Ziheng Wang


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Movie101: A New Movie Understanding Benchmark
Zihao Yue | Qi Zhang | Anwen Hu | Liang Zhang | Ziheng Wang | Qin Jin
Proceedings of the 61st Annual Meeting of the Association for Computational Linguistics (Volume 1: Long Papers)

To help the visually impaired enjoy movies, automatic movie narrating systems are expected to narrate accurate, coherent, and role-aware plots when there are no speaking lines of actors. Existing works benchmark this challenge as a normal video captioning task via some simplifications, such as removing role names and evaluating narrations with ngram-based metrics, which makes it difficult for automatic systems to meet the needs of real application scenarios. To narrow this gap, we construct a large-scale Chinese movie benchmark, named Movie101. Closer to real scenarios, the Movie Clip Narrating (MCN) task in our benchmark asks models to generate role-aware narration paragraphs for complete movie clips where no actors are speaking. External knowledge, such as role information and movie genres, is also provided for better movie understanding. Besides, we propose a new metric called Movie Narration Score (MNScore) for movie narrating evaluation, which achieves the best correlation with human evaluation. Our benchmark also supports the Temporal Narration Grounding (TNG) task to investigate clip localization given text descriptions. For both two tasks, our proposed methods well leverage external knowledge and outperform carefully designed baselines. The dataset and codes are released at https://github.com/yuezih/Movie101.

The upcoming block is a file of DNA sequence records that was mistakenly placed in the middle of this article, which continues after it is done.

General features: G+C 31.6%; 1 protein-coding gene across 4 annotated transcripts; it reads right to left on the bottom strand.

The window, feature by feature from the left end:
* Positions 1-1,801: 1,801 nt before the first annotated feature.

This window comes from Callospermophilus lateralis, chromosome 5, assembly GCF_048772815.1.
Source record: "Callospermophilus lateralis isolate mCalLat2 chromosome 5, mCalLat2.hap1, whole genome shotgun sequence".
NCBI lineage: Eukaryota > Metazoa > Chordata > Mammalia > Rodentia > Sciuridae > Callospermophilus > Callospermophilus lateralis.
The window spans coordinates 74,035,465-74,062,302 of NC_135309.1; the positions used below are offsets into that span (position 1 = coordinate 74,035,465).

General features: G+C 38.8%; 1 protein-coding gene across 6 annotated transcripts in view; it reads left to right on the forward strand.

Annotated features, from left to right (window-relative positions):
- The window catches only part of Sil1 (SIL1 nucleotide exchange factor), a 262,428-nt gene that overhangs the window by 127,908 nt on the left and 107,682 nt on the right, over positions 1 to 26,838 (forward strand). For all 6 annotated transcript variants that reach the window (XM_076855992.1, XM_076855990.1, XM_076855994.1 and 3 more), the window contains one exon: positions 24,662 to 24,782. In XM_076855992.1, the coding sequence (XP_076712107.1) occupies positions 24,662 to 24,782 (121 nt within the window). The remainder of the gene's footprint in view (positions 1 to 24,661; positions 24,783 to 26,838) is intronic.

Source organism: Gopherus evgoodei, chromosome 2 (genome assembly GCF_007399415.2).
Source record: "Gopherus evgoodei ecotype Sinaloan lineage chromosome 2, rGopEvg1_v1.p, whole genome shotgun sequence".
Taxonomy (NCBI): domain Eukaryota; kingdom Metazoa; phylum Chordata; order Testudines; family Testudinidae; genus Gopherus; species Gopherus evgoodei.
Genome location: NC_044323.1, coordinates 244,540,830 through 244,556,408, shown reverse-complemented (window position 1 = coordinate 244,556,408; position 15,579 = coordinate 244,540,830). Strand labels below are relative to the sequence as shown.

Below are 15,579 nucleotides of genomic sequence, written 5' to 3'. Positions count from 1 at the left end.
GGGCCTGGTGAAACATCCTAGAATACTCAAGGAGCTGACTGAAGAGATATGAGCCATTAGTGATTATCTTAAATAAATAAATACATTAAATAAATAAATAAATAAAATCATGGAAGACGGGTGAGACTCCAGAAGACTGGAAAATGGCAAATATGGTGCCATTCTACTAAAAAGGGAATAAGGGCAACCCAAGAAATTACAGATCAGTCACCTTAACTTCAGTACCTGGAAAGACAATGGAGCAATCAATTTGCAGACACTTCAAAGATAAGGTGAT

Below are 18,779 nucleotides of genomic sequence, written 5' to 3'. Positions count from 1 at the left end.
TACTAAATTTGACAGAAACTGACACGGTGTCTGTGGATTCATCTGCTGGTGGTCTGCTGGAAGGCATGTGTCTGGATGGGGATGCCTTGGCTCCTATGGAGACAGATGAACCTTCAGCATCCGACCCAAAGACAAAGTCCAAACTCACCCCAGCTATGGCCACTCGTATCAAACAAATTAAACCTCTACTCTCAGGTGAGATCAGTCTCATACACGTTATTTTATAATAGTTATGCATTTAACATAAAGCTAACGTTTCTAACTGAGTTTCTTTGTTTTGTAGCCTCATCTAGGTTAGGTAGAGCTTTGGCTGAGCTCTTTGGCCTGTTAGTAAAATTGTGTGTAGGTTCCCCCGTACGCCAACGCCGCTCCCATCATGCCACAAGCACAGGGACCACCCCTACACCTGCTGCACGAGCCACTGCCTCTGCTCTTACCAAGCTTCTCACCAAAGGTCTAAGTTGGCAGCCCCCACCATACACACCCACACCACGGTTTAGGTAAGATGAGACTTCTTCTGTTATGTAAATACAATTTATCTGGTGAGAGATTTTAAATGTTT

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MovieUN: A Dataset for Movie Understanding and Narrating
Qi Zhang | Zihao Yue | Anwen Hu | Ziheng Wang | Qin Jin
Findings of the Association for Computational Linguistics: EMNLP 2022

Automatic movie narration generation and narration grounding are very important to provide a true movie experience for the blind and visually impaired. To tell the movie story well, it is necessary to mention plot-related details (such as character names) and keep the narrations in a plot coherent. Taking these two points into consideration, we construct a Chinese large-scale video benchmark from 101 movies for Movie Understanding and Narrating (MovieUN) to support the Movie Clip Narrating (MCN) task and Temporal Narration Grounding (TNG) task. We split movies in MovieUN into movie clips according to plots, and pair them with corresponding narrations provided by the movie narrators. Ultimately, the TNG task involves 3,253 long video clips totaling 179 hours. The MCN task contains 33,060 video clips totaling 105 hours. We benchmark state-of-the-art video captioning models and temporal grounding models in MCN and TNG tasks, respectively. Furthermore, to accurately comprehend plots of different characters, we propose methods to incorporate portraits of actors as external knowledge in both tasks. The experiment results demonstrate the effectiveness of our proposed methods. The dataset and codes are released at https://github.com/yuezih/MovieUN.


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Structured Pruning of Large Language Models
Ziheng Wang | Jeremy Wohlwend | Tao Lei
Proceedings of the 2020 Conference on Empirical Methods in Natural Language Processing (EMNLP)

Large language models have recently achieved state of the art performance across a wide variety of natural language tasks. Meanwhile, the size of these models and their latency have significantly increased, which makes their usage costly, and raises an interesting question: do language models need to be large? We study this question through the lens of model compression. We present a generic, structured pruning approach by parameterizing each weight matrix using its low-rank factorization, and adaptively removing rank-1 components during training. On language modeling tasks, our structured approach outperforms other unstructured and block-structured pruning baselines at various compression levels, while achieving significant speedups during both training and inference. We also demonstrate that our method can be applied to pruning adaptive word embeddings in large language models, and to pruning the BERT model on several downstream fine-tuning classification benchmarks.